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Discuss Lighting strike on property. high ZE and arking when testing. in the New Member Introductions area at ElectrciansForums.co.uk.

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  1. Jakegood
    Offline

    Jakegood Regular EF Member

    Location:
    Kent
    Business Name:
    No e
    hi,

    As the title states. Earlier in the week I was sent to a property to do a routine EICR test. When I arrived at said property I was informed that it had recently been struck by lighting! The lighting had split the roof pearling, and done substantial damage to the roof trusses, before finding its entry point below bathroom window. When performing ZE I was getting reading all over the place from 0.45- 0.87, this is on a TNCS system, which is obviously unacceptable. The test also resulted in arking from the main switch. The Tennant said someone had been out and looked at the 35mm tails to and they were damaged and cut back and re terminated. The only thing I can think of saying is there is damage to the incoming side, and to get in touch with the provider before we do the test. Any advice on how a lighting strike caused this?
     
    • Bad Spelling Bad Spelling x 1
  2. westward10
    Offline

    westward10 In echoed steps I walk across an empty dream. Electrician's Arms

    Location:
    Northamptonshire
    A lightning strike when it hits a building can pass through the walls to the system cpcs, lightning protection with a main protective bond diverts the strike away from sensitive cpcs to ground.
     
    • Informative Informative x 1
  3. Vortigern
    Offline

    Vortigern Electrician's Arms

    Location:
    England
    Business Name:
    F.H. Electrical
    Are you sure the person who cut back and re-terminated the tails tightened up properly?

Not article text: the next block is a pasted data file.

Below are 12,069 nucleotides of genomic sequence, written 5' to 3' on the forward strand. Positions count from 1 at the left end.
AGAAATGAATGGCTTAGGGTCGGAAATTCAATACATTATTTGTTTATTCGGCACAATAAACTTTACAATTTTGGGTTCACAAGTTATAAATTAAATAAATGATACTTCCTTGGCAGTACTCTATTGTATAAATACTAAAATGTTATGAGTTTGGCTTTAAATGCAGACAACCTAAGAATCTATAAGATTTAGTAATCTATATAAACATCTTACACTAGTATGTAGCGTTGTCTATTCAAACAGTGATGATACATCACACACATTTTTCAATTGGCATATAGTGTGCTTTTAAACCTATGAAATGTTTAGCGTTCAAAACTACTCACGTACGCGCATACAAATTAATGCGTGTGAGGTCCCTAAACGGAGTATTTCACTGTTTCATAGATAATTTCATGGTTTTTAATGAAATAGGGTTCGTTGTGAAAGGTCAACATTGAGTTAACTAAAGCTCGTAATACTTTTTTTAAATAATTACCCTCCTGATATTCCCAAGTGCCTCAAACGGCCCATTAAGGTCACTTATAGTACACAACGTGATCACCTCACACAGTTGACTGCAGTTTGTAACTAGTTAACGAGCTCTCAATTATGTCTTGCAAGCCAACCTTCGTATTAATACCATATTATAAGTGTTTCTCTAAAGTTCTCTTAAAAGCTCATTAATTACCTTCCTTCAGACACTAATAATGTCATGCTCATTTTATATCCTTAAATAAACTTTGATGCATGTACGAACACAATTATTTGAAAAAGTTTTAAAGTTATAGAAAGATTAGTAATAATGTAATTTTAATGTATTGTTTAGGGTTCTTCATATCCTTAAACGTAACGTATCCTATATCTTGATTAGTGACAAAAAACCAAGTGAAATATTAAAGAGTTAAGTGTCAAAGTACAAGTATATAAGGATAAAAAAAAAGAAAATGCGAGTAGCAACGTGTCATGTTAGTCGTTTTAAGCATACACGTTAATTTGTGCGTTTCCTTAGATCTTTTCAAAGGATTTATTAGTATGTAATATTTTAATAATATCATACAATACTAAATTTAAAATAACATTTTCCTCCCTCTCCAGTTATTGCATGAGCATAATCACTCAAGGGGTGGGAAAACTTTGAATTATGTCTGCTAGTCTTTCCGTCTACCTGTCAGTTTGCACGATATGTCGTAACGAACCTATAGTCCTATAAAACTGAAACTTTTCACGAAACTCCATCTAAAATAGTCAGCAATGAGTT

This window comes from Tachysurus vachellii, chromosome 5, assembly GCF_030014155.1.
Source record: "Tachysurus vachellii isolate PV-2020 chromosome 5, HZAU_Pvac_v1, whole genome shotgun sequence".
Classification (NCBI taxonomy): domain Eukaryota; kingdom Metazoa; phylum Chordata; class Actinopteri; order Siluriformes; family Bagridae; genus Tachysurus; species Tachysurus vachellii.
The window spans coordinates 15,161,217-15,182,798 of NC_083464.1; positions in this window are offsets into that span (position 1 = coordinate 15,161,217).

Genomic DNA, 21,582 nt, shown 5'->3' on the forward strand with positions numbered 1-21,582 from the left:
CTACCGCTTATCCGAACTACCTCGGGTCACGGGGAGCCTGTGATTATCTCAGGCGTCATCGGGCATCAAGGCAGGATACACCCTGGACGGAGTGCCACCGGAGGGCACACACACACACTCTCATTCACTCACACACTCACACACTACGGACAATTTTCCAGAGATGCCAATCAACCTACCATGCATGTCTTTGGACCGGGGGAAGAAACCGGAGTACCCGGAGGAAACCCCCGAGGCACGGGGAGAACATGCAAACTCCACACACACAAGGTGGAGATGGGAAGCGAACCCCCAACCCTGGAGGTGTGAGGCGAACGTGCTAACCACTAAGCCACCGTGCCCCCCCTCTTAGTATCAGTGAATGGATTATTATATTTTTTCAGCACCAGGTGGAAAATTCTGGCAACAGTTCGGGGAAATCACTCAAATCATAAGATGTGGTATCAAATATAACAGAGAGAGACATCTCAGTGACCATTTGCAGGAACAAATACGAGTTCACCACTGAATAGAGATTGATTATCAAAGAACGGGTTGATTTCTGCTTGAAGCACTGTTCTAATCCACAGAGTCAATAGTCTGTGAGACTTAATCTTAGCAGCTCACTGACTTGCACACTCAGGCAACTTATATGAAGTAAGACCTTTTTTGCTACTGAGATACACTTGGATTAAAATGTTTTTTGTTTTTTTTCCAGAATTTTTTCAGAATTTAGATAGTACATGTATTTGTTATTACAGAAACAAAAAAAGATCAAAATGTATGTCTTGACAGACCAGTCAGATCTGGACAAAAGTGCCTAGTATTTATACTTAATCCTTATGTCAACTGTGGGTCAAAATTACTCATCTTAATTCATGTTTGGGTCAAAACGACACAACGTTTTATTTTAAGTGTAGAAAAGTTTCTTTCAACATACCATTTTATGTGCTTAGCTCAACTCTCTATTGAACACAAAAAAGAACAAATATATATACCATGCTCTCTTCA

• Optimistic Optimistic x 1
  4. Strima
    Offline

    Strima Electrician's Arms

    Location:
    St Neots
    Lots of volts and lots of amps during a strike, I would guess there would be substantial damage to electrical equipment including switches and other devices.
     
    • Like Like x 2
  5. Jakegood
    Offline

    Jakegood Regular EF Member

    Location:
    Kent
    Business Name:
    No e
    Hi,

    Yeah, double checked the tails, all good. It has obviously to with the lighting strike. Just wanted to know why exactly it would cause the arking and the high ZE??. My supervisor just said they had to contact the provider.
     
  6. plugsandsparks
    Offline

    plugsandsparks Electrician's Arms

    Location:
    Chesterfield
    were your reading taken on the incoming side of the main switch ?
     
    • Like Like x 1
  7. buzzlightyear
    Online

    buzzlightyear still kicking sand, before pushing up daisies . Electrician's Arms

    Location:
    star command
    If it was a lighting strike would the meter be fride crisp and dryed.
     
    • Like Like x 1
  8. Wilko
    Online

    Wilko Electrician's Arms

    Location:
    Berkshire
    Business Name: